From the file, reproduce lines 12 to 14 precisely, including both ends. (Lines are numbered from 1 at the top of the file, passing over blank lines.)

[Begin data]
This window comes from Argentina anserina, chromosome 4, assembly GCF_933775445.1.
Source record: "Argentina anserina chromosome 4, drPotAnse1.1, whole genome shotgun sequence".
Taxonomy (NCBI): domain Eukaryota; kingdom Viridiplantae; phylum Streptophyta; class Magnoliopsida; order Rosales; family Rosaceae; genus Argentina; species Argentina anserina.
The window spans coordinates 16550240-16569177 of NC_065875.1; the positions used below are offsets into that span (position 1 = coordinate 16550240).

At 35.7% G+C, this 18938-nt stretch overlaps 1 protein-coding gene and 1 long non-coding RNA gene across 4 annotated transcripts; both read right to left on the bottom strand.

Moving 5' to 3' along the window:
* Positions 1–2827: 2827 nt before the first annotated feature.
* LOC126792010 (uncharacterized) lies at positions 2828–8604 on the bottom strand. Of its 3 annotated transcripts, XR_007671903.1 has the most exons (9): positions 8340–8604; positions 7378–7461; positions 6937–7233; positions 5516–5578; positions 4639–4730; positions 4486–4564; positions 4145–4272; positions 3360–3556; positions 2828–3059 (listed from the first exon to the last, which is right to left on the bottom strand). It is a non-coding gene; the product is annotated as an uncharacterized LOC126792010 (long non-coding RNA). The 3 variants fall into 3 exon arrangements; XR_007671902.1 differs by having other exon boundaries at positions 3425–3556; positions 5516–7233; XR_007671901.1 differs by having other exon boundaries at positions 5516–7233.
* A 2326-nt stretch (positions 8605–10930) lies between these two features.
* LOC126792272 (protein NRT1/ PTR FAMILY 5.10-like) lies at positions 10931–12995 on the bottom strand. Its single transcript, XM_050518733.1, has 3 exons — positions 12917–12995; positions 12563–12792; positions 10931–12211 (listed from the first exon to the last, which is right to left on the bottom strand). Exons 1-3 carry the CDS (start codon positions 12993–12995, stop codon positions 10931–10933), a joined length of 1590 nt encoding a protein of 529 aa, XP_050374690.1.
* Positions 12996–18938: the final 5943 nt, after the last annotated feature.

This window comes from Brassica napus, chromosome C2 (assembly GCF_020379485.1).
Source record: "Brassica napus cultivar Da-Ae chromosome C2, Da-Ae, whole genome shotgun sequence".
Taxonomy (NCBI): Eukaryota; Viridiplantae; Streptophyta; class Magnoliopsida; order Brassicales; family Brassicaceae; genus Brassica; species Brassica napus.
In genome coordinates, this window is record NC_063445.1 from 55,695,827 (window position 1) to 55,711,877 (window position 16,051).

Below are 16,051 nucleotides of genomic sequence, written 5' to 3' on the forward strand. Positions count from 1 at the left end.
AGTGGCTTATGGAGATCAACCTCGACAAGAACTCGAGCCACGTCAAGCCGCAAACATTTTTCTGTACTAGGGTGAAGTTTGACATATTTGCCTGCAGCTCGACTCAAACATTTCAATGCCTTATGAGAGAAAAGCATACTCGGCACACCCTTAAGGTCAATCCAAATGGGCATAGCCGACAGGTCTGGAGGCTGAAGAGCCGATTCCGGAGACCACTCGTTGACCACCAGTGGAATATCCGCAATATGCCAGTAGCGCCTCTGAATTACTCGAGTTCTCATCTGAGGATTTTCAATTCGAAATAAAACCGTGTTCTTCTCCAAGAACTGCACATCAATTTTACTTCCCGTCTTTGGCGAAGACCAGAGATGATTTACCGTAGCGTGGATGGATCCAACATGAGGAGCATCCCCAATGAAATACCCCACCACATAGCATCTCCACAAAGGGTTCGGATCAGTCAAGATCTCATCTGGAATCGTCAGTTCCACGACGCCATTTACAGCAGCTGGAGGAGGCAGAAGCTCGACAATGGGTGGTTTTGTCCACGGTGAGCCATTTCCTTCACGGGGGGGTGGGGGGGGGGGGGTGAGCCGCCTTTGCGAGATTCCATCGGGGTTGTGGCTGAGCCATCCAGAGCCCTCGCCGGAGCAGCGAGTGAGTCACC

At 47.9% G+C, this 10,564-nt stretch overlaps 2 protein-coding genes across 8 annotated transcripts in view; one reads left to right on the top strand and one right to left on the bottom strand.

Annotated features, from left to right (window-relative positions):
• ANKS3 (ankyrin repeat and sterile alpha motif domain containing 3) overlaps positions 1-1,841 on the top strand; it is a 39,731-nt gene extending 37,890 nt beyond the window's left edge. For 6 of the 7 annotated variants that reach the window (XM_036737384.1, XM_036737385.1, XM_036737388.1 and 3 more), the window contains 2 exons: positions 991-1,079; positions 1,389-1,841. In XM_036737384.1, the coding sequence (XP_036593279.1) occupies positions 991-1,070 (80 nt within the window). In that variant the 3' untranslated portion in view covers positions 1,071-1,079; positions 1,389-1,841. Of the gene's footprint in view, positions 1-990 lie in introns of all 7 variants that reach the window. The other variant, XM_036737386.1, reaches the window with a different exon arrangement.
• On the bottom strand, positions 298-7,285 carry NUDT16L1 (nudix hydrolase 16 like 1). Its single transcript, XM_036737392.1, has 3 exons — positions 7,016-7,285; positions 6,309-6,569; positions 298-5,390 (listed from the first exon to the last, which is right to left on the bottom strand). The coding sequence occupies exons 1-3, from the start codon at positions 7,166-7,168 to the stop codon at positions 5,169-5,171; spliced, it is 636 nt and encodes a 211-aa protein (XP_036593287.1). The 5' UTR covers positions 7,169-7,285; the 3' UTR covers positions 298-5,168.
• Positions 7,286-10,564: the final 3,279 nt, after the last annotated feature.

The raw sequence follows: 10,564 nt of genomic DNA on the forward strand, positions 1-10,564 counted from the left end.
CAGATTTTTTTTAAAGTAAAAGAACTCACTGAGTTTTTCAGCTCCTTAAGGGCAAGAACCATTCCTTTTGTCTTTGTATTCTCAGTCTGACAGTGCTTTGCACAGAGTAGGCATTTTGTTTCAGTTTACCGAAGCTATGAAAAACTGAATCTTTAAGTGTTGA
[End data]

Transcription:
This window comes from Brassica napus, chromosome C2 (assembly GCF_020379485.1).
Source record: "Brassica napus cultivar Da-Ae chromosome C2, Da-Ae, whole genome shotgun sequence".
Taxonomy (NCBI): Eukaryota; Viridiplantae; Streptophyta; class Magnoliopsida; order Brassicales; family Brassicaceae; genus Brassica; species Brassica napus.